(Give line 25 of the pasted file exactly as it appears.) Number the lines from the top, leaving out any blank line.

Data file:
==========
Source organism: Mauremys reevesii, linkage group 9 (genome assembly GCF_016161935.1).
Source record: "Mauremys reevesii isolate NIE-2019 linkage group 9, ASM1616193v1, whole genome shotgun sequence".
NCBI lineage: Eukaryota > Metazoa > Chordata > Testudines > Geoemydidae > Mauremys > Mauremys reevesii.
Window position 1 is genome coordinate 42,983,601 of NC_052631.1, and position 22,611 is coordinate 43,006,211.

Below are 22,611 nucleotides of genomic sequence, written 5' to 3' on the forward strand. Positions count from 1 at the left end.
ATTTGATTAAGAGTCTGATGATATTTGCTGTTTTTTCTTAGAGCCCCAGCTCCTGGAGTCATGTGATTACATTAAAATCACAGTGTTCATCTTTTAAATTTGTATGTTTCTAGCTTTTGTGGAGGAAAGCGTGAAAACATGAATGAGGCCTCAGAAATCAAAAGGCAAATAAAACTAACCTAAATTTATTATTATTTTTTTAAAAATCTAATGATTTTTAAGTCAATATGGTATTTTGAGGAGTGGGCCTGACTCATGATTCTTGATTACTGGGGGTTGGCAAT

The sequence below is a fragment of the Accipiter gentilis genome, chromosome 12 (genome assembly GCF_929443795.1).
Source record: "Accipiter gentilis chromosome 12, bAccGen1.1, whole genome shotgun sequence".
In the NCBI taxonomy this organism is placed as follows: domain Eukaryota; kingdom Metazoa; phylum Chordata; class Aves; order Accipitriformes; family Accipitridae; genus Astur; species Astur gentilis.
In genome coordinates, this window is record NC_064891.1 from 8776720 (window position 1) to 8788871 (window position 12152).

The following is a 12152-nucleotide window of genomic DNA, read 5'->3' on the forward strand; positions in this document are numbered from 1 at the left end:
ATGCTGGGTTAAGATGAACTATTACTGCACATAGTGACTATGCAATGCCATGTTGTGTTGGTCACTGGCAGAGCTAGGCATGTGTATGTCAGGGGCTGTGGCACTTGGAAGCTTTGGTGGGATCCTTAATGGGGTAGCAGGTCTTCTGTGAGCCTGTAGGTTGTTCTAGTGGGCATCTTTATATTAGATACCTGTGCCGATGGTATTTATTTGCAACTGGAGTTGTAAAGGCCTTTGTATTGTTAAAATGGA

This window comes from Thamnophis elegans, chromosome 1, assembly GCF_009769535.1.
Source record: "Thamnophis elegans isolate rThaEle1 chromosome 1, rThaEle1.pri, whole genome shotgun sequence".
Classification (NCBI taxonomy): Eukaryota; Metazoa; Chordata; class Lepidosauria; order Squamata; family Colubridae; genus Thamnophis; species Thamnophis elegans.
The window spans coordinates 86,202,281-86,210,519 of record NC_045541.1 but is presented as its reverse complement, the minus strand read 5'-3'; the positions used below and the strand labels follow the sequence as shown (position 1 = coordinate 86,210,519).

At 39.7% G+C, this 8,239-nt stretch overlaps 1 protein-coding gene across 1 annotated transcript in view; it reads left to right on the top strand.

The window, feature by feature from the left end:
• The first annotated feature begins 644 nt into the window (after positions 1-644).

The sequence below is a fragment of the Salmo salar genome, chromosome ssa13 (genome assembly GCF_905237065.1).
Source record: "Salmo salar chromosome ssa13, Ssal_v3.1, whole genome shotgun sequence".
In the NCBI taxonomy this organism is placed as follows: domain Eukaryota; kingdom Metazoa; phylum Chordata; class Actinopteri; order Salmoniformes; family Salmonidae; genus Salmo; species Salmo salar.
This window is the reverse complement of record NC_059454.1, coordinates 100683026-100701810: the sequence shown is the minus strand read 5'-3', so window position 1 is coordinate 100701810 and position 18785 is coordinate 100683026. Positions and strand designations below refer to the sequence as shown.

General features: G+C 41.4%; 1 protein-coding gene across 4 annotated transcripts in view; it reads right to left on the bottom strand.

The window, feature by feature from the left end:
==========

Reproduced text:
The window, feature by feature from the left end: